The TEFL Life: A TEFL blog

a story about bad grammar and non-existent punctuation and my TEFL adventures

situational learning

Situational learning is something I have come to use a lot in my classes, especially in teaching grammar. Situational learning is not even a recognised term, I am sure, but this is what I call it and guaranteed I am not the first to do it. In a nutshell, it’s putting grammar in context. That’s the theory that we all learn anyway, so you can see this is not rocket science. The whole thing about situational learning, though, is that it is the entire lesson. That’s all you need to do.

The reason it works? Classrooms are really just practice sessions for the real world. Students learn English in the classroom so they can use it outside the classroom. So why not let the classroom mirror the outside world? In this way, when students bump into these situations that have already taken place in the classroom, they’ll have a pretty good idea of what to say.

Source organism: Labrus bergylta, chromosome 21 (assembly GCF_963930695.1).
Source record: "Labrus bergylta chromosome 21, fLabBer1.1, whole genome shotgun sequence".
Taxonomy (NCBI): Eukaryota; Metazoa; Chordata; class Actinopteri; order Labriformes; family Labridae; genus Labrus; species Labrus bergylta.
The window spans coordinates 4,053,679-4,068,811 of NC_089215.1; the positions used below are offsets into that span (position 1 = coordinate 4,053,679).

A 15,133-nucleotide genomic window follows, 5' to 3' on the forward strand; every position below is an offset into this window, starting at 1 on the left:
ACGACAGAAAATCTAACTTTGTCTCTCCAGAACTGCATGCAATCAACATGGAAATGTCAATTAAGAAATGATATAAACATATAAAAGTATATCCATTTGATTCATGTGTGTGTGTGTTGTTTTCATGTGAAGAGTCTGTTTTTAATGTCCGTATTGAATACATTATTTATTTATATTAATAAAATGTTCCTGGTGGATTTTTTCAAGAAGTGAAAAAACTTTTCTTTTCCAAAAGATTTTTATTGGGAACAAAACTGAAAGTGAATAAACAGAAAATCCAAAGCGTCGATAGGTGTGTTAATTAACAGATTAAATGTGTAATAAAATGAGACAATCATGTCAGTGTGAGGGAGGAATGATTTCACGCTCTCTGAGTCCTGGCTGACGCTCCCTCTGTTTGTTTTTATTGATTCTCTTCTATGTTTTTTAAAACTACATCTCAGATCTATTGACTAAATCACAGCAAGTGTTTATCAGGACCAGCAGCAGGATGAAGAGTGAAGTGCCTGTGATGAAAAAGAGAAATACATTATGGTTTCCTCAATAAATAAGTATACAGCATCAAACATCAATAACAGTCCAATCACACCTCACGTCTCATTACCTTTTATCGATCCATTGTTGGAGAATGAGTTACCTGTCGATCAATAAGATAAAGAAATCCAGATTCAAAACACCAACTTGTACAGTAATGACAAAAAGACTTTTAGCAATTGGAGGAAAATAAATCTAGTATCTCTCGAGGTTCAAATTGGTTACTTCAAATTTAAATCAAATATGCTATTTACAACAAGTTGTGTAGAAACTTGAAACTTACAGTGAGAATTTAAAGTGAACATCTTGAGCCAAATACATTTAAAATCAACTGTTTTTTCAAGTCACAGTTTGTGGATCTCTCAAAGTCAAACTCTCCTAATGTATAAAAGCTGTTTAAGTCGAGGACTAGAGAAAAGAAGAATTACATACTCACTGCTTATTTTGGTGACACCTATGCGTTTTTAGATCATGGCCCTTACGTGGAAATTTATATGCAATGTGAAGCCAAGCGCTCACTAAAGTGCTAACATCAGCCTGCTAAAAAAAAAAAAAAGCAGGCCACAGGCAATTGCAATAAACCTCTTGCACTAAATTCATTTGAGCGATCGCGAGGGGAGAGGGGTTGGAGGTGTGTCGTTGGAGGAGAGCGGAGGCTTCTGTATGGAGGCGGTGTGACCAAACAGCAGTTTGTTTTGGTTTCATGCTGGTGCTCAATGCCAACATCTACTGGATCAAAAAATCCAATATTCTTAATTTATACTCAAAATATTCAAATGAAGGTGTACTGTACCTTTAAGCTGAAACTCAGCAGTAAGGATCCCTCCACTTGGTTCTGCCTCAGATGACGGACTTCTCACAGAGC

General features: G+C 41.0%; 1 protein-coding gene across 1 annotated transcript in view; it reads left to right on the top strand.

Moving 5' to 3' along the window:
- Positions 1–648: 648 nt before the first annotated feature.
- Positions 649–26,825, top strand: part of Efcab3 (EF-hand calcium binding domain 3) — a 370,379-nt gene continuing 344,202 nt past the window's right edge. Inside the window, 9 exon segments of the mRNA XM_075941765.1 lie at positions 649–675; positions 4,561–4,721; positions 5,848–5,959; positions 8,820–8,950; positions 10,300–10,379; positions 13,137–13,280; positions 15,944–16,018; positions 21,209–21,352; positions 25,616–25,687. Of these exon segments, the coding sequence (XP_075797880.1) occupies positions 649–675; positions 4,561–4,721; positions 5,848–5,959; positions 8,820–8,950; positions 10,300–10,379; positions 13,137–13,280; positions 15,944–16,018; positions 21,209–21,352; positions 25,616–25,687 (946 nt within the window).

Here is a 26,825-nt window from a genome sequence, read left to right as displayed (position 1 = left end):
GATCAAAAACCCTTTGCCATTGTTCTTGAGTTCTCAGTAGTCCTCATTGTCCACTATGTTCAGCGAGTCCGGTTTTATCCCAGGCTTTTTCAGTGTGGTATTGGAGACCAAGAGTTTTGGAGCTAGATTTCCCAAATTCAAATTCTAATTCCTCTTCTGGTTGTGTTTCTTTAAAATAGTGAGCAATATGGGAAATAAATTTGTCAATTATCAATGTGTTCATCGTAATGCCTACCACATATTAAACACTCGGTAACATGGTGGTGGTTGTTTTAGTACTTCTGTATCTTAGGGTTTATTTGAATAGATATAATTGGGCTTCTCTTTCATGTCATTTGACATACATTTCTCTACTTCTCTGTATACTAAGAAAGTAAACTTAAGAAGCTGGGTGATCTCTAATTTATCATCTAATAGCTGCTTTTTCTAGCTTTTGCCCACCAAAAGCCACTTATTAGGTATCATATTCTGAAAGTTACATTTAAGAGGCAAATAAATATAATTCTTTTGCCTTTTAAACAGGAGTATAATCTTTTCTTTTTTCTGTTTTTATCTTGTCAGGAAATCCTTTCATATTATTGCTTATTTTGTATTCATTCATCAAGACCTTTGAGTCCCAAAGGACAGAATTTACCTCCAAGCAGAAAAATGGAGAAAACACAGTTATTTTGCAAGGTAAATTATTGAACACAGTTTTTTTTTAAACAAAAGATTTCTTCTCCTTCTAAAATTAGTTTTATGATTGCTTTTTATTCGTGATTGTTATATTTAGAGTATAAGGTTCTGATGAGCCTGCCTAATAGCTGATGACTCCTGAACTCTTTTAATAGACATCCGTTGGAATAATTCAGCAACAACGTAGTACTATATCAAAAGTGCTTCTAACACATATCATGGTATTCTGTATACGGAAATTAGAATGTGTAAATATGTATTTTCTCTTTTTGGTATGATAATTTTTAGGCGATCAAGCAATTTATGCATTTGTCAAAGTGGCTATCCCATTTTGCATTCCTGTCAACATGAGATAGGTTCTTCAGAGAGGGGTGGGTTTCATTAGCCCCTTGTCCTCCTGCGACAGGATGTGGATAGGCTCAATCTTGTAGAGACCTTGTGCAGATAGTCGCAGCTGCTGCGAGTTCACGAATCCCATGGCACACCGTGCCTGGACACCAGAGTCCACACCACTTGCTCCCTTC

Now for the important bit: how it works. Simple. When teaching a structure, think of when it is used. Create the situation in the classroom which will encourage the use of the structure. This needs to be natural, and not weird and off-on-a-tangent. Focus on meaning and form. Let the students have some controlled practice. Then, when they are feeling brave enough, take off the training wheels and let them run wild with some free practice.

Some examples:

Will for predictions: the optimist vs the pessimist (New English File has a great lesson for this for Pre-Intermediate)

2nd conditional: the worst day ever

Present perfect vs past simple: travel stories

used to : how I’ve changed

As I said, not rocket science. Just stop, think, and step away from the grammar exercises.


One comment on “situational learning

  1. Pingback: reactive teaching | this is it

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This entry was posted on March 18, 2015 by in General TEFL, grammar and tagged , , , , .
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